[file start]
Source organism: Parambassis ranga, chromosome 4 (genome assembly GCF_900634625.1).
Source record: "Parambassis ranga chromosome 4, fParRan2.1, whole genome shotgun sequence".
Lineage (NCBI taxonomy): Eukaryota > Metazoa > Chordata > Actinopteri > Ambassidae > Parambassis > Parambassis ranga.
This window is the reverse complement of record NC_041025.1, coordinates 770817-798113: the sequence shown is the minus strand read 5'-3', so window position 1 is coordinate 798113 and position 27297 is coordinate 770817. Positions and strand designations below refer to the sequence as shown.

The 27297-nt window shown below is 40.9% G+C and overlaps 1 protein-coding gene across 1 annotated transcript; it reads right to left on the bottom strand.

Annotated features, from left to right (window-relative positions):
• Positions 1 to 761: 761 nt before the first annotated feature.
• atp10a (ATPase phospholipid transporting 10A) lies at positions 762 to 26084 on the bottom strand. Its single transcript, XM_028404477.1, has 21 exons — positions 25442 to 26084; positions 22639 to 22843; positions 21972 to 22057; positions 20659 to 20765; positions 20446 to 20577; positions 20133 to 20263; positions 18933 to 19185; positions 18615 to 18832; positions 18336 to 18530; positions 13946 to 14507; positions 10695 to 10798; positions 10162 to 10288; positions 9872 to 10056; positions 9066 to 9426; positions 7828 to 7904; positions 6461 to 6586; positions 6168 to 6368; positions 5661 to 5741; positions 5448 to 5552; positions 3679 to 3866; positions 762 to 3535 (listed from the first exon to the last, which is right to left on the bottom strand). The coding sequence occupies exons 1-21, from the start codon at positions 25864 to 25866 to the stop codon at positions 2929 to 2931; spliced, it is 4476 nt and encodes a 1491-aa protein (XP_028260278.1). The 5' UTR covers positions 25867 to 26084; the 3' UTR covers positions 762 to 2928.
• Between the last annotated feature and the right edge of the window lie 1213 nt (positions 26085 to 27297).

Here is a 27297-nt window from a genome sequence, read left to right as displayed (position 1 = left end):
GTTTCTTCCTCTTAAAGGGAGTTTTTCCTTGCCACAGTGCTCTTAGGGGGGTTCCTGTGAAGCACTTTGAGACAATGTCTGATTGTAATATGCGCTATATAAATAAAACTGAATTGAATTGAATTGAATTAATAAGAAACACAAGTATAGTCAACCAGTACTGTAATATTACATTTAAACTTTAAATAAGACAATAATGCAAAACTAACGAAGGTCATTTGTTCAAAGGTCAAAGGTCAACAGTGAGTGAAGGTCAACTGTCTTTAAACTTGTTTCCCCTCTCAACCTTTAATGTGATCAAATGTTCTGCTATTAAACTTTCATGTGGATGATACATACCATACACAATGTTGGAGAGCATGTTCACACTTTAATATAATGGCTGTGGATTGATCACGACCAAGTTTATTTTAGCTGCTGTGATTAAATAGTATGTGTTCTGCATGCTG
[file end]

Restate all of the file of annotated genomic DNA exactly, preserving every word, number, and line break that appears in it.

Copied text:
Source organism: Parambassis ranga, chromosome 4 (genome assembly GCF_900634625.1).
Source record: "Parambassis ranga chromosome 4, fParRan2.1, whole genome shotgun sequence".
Lineage (NCBI taxonomy): Eukaryota > Metazoa > Chordata > Actinopteri > Ambassidae > Parambassis > Parambassis ranga.
This window is the reverse complement of record NC_041025.1, coordinates 770817-798113: the sequence shown is the minus strand read 5'-3', so window position 1 is coordinate 798113 and position 27297 is coordinate 770817. Positions and strand designations below refer to the sequence as shown.

The 27297-nt window shown below is 40.9% G+C and overlaps 1 protein-coding gene across 1 annotated transcript; it reads right to left on the bottom strand.

Annotated features, from left to right (window-relative positions):
• Positions 1 to 761: 761 nt before the first annotated feature.
• atp10a (ATPase phospholipid transporting 10A) lies at positions 762 to 26084 on the bottom strand. Its single transcript, XM_028404477.1, has 21 exons — positions 25442 to 26084; positions 22639 to 22843; positions 21972 to 22057; positions 20659 to 20765; positions 20446 to 20577; positions 20133 to 20263; positions 18933 to 19185; positions 18615 to 18832; positions 18336 to 18530; positions 13946 to 14507; positions 10695 to 10798; positions 10162 to 10288; positions 9872 to 10056; positions 9066 to 9426; positions 7828 to 7904; positions 6461 to 6586; positions 6168 to 6368; positions 5661 to 5741; positions 5448 to 5552; positions 3679 to 3866; positions 762 to 3535 (listed from the first exon to the last, which is right to left on the bottom strand). The coding sequence occupies exons 1-21, from the start codon at positions 25864 to 25866 to the stop codon at positions 2929 to 2931; spliced, it is 4476 nt and encodes a 1491-aa protein (XP_028260278.1). The 5' UTR covers positions 25867 to 26084; the 3' UTR covers positions 762 to 2928.
• Between the last annotated feature and the right edge of the window lie 1213 nt (positions 26085 to 27297).

Here is a 27297-nt window from a genome sequence, read left to right as displayed (position 1 = left end):
GTTTCTTCCTCTTAAAGGGAGTTTTTCCTTGCCACAGTGCTCTTAGGGGGGTTCCTGTGAAGCACTTTGAGACAATGTCTGATTGTAATATGCGCTATATAAATAAAACTGAATTGAATTGAATTGAATTAATAAGAAACACAAGTATAGTCAACCAGTACTGTAATATTACATTTAAACTTTAAATAAGACAATAATGCAAAACTAACGAAGGTCATTTGTTCAAAGGTCAAAGGTCAACAGTGAGTGAAGGTCAACTGTCTTTAAACTTGTTTCCCCTCTCAACCTTTAATGTGATCAAATGTTCTGCTATTAAACTTTCATGTGGATGATACATACCATACACAATGTTGGAGAGCATGTTCACACTTTAATATAATGGCTGTGGATTGATCACGACCAAGTTTATTTTAGCTGCTGTGATTAAATAGTATGTGTTCTGCATGCTG